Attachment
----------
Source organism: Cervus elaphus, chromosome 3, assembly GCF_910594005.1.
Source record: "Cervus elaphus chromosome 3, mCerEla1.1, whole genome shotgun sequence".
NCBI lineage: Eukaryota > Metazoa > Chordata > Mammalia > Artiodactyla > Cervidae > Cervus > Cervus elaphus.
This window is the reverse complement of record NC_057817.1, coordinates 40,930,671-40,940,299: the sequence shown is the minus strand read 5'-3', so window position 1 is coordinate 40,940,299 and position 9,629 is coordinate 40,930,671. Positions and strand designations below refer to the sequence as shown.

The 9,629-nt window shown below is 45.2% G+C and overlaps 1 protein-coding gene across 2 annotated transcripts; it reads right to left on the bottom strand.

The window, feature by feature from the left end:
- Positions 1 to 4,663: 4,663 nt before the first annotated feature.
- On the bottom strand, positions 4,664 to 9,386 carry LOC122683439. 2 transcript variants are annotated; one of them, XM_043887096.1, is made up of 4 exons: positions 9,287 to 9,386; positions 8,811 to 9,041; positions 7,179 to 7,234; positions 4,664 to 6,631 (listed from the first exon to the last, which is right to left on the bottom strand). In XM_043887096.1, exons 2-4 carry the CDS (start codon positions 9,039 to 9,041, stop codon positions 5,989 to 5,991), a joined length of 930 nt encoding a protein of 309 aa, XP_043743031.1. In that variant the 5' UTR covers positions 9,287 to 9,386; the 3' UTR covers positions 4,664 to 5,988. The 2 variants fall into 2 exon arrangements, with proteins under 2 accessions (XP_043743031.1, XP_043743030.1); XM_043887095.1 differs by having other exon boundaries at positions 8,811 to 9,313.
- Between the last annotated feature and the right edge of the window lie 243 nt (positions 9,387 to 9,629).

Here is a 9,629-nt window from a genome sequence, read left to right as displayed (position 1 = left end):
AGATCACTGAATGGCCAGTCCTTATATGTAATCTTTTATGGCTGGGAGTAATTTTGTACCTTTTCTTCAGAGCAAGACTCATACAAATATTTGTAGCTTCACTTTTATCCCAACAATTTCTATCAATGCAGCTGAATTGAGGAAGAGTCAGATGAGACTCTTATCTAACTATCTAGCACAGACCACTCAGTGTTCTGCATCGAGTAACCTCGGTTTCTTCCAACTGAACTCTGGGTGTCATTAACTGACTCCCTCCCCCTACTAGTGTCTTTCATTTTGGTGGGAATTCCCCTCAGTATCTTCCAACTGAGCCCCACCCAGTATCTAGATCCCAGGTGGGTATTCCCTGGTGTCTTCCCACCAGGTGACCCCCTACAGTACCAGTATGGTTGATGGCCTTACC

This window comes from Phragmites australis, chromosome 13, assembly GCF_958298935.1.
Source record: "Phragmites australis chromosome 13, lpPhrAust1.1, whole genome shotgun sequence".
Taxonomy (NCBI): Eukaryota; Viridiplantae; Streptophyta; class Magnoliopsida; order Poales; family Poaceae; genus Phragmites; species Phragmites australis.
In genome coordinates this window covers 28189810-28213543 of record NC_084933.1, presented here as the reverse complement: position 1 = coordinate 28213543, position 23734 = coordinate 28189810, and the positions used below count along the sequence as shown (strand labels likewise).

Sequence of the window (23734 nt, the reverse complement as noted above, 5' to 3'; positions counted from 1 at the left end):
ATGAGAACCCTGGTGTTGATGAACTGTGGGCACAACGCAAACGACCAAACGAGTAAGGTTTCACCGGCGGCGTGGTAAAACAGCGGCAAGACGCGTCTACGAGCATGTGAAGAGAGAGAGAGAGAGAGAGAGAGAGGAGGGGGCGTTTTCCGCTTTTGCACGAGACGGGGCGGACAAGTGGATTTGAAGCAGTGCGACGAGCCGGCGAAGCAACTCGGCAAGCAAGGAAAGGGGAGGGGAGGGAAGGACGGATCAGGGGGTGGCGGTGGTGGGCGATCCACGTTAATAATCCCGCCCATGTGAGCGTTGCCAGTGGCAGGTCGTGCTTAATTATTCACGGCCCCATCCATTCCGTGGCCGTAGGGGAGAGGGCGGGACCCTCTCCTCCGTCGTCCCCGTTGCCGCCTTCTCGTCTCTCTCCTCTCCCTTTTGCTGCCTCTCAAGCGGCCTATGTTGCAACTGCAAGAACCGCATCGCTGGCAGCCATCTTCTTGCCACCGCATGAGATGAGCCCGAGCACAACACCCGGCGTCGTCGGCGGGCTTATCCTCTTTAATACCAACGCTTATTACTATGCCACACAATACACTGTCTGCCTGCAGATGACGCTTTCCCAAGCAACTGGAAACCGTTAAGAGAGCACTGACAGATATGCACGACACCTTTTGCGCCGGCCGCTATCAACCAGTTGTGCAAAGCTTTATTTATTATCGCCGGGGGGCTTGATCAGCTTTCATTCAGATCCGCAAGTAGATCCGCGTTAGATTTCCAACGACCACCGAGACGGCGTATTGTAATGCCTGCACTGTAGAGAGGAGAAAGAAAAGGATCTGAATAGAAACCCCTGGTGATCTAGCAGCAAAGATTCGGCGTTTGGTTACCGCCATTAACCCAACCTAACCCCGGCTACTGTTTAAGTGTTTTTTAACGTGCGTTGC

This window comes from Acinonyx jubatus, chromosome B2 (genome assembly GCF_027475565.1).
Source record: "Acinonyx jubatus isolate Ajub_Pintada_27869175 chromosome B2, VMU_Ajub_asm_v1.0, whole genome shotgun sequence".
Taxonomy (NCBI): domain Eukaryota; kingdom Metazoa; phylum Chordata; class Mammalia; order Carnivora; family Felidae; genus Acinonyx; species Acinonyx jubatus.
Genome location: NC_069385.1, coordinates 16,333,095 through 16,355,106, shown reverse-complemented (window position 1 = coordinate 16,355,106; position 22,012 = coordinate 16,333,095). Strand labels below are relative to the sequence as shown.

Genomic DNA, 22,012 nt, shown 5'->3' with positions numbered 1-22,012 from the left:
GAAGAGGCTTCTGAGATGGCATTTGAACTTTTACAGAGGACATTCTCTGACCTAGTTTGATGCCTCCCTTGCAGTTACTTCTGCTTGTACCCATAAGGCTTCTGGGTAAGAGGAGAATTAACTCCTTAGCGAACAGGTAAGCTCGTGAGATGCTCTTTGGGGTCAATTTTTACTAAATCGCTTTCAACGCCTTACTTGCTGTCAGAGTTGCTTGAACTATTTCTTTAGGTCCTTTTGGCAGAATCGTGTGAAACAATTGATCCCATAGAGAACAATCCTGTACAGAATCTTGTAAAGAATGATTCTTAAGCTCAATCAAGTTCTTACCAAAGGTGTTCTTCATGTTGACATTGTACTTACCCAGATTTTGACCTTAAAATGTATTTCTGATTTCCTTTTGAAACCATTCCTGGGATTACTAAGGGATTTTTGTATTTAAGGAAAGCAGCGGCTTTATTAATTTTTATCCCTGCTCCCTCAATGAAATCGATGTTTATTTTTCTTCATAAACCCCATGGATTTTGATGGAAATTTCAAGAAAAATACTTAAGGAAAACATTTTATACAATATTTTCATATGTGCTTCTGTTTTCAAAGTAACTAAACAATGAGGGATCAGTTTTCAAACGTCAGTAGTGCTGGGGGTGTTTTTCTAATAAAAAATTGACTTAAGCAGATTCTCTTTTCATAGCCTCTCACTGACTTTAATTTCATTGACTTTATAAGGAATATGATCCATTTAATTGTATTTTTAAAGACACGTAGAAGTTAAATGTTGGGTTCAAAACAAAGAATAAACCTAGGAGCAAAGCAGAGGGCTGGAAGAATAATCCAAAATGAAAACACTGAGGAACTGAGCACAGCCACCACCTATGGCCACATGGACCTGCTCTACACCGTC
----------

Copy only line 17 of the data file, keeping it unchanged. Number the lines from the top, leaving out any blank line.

ATGAGAACCCTGGTGTTGATGAACTGTGGGCACAACGCAAACGACCAAACGAGTAAGGTTTCACCGGCGGCGTGGTAAAACAGCGGCAAGACGCGTCTACGAGCATGTGAAGAGAGAGAGAGAGAGAGAGAGAGAGGAGGGGGCGTTTTCCGCTTTTGCACGAGACGGGGCGGACAAGTGGATTTGAAGCAGTGCGACGAGCCGGCGAAGCAACTCGGCAAGCAAGGAAAGGGGAGGGGAGGGAAGGACGGATCAGGGGGTGGCGGTGGTGGGCGATCCACGTTAATAATCCCGCCCATGTGAGCGTTGCCAGTGGCAGGTCGTGCTTAATTATTCACGGCCCCATCCATTCCGTGGCCGTAGGGGAGAGGGCGGGACCCTCTCCTCCGTCGTCCCCGTTGCCGCCTTCTCGTCTCTCTCCTCTCCCTTTTGCTGCCTCTCAAGCGGCCTATGTTGCAACTGCAAGAACCGCATCGCTGGCAGCCATCTTCTTGCCACCGCATGAGATGAGCCCGAGCACAACACCCGGCGTCGTCGGCGGGCTTATCCTCTTTAATACCAACGCTTATTACTATGCCACACAATACACTGTCTGCCTGCAGATGACGCTTTCCCAAGCAACTGGAAACCGTTAAGAGAGCACTGACAGATATGCACGACACCTTTTGCGCCGGCCGCTATCAACCAGTTGTGCAAAGCTTTATTTATTATCGCCGGGGGGCTTGATCAGCTTTCATTCAGATCCGCAAGTAGATCCGCGTTAGATTTCCAACGACCACCGAGACGGCGTATTGTAATGCCTGCACTGTAGAGAGGAGAAAGAAAAGGATCTGAATAGAAACCCCTGGTGATCTAGCAGCAAAGATTCGGCGTTTGGTTACCGCCATTAACCCAACCTAACCCCGGCTACTGTTTAAGTGTTTTTTAACGTGCGTTGC